Hyper-Starburst Galaxy Might Provide Clues To Universe’s Evolution

By Rodney Rafols , Dec 09, 2016 09:20 PM EST

Scientists are still speculating how the universe has been formed. There are a number of theories that try to explain this, but none of them have yet been fully verified yet. A newly discovered galaxy might shed light, as a hyper-starburst galaxy might provide clues to the universe's evolution.

The galaxy is known as SPT 0346-52. It is 127 billion light years from the Earth. At such distance it is said to be near as to when the universe was formed, as farther the object is from the Earth, the farther back in time it is. University of Florida graduate student Jingzhe Ma and his team are observing it using Chandra X-ray Observatory.

Using data from the ALMA telescope in Chile, the team noted a bright infrared emission coming from the galaxy. A theory has been proposed about the emission. According to the theory, a supermassive black hole is at the center of the galaxy and that is causing infrared to come out from it.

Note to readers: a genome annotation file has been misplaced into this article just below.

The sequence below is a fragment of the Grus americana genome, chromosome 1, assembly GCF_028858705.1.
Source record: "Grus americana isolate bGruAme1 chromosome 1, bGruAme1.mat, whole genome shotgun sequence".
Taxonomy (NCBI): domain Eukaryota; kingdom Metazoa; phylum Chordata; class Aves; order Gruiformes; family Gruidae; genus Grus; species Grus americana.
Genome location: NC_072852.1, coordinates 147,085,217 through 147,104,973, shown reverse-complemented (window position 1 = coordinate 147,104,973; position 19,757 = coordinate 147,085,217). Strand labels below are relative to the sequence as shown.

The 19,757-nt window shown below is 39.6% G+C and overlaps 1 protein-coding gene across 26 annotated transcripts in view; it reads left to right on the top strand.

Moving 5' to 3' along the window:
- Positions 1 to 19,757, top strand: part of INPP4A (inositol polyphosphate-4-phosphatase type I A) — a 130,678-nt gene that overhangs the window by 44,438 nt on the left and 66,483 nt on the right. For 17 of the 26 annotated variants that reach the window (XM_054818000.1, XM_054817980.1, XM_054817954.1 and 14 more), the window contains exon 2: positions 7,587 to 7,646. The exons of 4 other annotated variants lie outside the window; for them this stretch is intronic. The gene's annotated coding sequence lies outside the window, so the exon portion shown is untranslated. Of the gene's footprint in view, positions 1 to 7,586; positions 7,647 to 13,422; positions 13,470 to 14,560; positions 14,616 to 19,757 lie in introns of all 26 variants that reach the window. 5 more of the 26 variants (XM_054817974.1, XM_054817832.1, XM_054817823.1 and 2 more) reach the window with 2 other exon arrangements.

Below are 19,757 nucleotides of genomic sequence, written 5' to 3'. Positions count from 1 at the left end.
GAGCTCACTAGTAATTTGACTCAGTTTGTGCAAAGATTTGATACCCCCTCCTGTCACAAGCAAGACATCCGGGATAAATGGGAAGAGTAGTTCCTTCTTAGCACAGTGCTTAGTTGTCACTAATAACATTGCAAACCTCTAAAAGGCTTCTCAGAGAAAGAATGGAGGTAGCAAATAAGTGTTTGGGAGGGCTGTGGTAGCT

Gas, dust and other matter fall into a black hole. As these fall into it, they emit bursts of radioactive emission just before they completely fall into it. The team is looking into this using Chandra as well as CSIRO's Australia Telescope Radio Array, according to UF News.

However, after careful observation, there are no x-ray or radio wave emissions coming from the center. A black hole then could not possibly be creating the bright emission, as the team has discovered. Ma said that it could possibly be the bright emission from stars being formed.

Star formation on SPT 0346-52 is going at a fast rate. This rate is 4,500 times the mass of the Sun and is going on every year, as Science Daily reports. Normal galaxies such as the Milky Way only form stars at a rate of one solar mass per year.

It is speculated that SPT 0346-52 has a high volume of cool gas that is speeding up star formation there. The team would be continuing its study to find out if the galaxy would soon have a supermassive black hole in it. The study would also see how a hyper-starburst galaxy might provide clues to the universe's evolution. Planet forming dust has also been recently measured by ALMA, as reported earlier.

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